The extermination of the Jews in Italy took place during the brief period of the Italian Social Republic and the German occupation that began on September 8, 1943. Its roots, however, lay in the anti-Semitic policies implemented by the fascist government in September 1938.
From 1938, 51, 000 individuals were labelled "of Jewish race" by the fascist regime. They became objects of political, social, cultural and economic discrimination and were designated second-class citizens.
These racist policies were codified into law and implemented by way of very detailed administrative bills and decrees. The key tenets of fascist anti-Semitism included: the expulsion of students and teachers from public schools; the barring of individuals from holding positions in public administration, the professions or cultural and creative trades; the confiscation of business and real estate assets above a certain value or number of employees and the withdrawal of permission to exit the country with money, assets or stocks. After the outbreak of war in June 1940, foreign Jews were interned in special concentration camps and internment sites (these were mostly for women and children).
On the eve of the coup d'état to overthrow Mussolini on July 25, 1943, the Jewish community was impoverished and strongly reduced in numbers due to emigration and many of its members, having lost their jobs, had subsequently migrated from one odd job to another.
There were approximately 37.000 Jews in Italy at that time, including Italian and foreign nationals.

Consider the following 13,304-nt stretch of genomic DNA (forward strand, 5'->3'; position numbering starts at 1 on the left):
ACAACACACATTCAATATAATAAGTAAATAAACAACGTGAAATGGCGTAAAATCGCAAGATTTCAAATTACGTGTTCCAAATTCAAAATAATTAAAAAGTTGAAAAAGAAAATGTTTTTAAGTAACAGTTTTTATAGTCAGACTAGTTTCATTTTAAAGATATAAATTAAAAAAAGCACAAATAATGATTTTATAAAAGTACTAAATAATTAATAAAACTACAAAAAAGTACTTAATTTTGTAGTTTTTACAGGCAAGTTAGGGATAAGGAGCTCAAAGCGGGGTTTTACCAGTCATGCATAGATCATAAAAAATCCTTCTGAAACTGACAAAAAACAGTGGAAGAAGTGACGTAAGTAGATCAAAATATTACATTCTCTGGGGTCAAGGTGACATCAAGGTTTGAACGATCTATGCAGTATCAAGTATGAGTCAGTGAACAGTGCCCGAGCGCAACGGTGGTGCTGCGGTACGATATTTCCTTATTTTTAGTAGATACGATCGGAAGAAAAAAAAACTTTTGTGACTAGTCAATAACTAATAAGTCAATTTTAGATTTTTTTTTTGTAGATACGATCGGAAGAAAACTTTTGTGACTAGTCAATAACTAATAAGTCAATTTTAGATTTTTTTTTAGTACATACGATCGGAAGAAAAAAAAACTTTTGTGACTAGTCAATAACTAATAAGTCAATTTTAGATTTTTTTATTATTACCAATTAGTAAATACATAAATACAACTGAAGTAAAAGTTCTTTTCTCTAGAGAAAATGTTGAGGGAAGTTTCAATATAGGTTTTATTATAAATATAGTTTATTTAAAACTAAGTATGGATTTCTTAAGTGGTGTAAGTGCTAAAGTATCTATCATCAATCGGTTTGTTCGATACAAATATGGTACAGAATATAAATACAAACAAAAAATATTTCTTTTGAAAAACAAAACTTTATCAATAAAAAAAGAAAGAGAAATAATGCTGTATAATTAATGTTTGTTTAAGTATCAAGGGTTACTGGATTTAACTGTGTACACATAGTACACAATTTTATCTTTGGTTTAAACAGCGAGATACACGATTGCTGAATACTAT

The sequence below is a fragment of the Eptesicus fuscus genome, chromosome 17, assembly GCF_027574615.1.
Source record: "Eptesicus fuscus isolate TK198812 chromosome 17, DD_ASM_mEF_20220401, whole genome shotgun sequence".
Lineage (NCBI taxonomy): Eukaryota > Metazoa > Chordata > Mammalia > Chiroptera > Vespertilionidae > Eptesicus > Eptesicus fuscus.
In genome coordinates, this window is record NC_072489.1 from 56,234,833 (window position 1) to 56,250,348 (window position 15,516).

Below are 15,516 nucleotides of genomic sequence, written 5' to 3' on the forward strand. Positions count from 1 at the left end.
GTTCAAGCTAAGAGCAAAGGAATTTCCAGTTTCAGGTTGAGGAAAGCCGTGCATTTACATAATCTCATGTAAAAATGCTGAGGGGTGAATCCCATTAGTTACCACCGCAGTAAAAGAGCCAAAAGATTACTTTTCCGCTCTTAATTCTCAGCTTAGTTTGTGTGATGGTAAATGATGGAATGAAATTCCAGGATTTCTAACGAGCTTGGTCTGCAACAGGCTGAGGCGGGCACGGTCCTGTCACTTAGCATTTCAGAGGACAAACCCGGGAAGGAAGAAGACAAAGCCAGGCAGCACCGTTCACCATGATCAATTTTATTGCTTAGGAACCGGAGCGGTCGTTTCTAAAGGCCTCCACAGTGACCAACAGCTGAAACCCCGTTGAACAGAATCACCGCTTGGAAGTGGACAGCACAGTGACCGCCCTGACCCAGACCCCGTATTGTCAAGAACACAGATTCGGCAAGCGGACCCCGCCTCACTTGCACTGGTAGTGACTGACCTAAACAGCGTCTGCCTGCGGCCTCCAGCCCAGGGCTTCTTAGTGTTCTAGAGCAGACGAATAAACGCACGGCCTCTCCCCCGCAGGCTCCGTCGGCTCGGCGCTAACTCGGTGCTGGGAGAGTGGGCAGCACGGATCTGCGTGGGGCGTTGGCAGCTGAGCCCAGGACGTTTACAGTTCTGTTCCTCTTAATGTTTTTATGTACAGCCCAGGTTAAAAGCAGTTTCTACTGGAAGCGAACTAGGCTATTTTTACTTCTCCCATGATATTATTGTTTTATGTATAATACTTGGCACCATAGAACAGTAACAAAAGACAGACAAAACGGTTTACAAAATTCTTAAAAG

After the announcement that the new Badoglio cabinet had secretly signed an armistice with the Allies on September 8, 1943, Mussolini - with the support of the Germans - took over the regions lying between South Naples and the Alps and instituted the Italian Social Republic. German troops descended on Italy, transformed from ally to ambivalent supporter and - in some cases - occupying force.
Italian Jews, who had, up to that point, been protected from the Final Solution as citizens of one of the Axis' main allies, would now be subject to the same extermination policy being enacted in Nazi Germany.
The first German roundup of Jews took place in the North, in the small town of Merano, where the entire local Jewish community was arrested and sent to the Reichenau concentration camp in Austria (and from there to Auschwitz). The second, in Rome, on October 16, 1943, employed the same tactics as those used in La Rafle du Velodrome d'Hiver (The Vel'd'Hiv Roundup), in Paris on July 12, 1942: assaults were made on sleeping homes at first light; doors were smashed in and entire families taken into custody and incarcerated in the Military College in via della Lungara before being deported to Auschwitz.
On November 21, 1943, in the Cuneo province, Jews who had crossed the Italian-French border in the Maritime Alps were confined in the barracks of the Alpine Brigade in Borgo San Dalmazzo. They were brought to France and from there to Auschwitz.
More German roundups followed in other Northern Italian cities until Christmas of 1943 and all those arrested were deported directly from the main railway stations in Milano, Firenze and Bologna, to the extermination camp at Auschwitz.
The new government of the Italian Social Republic (Repubblica Sociale Italiana, RSI), named the small town of Salò its capital and settled in on the shores of Lake Garda (Lago di Garda). On November 30, 1943, the RSI Minister of the Interior Guido Buffarini Guidi issued an order demanding the arrest of all Jews, the confiscation of their assets and their incarceration in provincial camps - pending the establishment of a special national concentration camp.
After Buffarini's order, the Italian authorities would become the leaders and managers of the persecution of the Jews: using census lists, the Italian police and carabinieri deployed their forces to locate, arrest and incarcerate Jews, who were then surrendered to the German SS.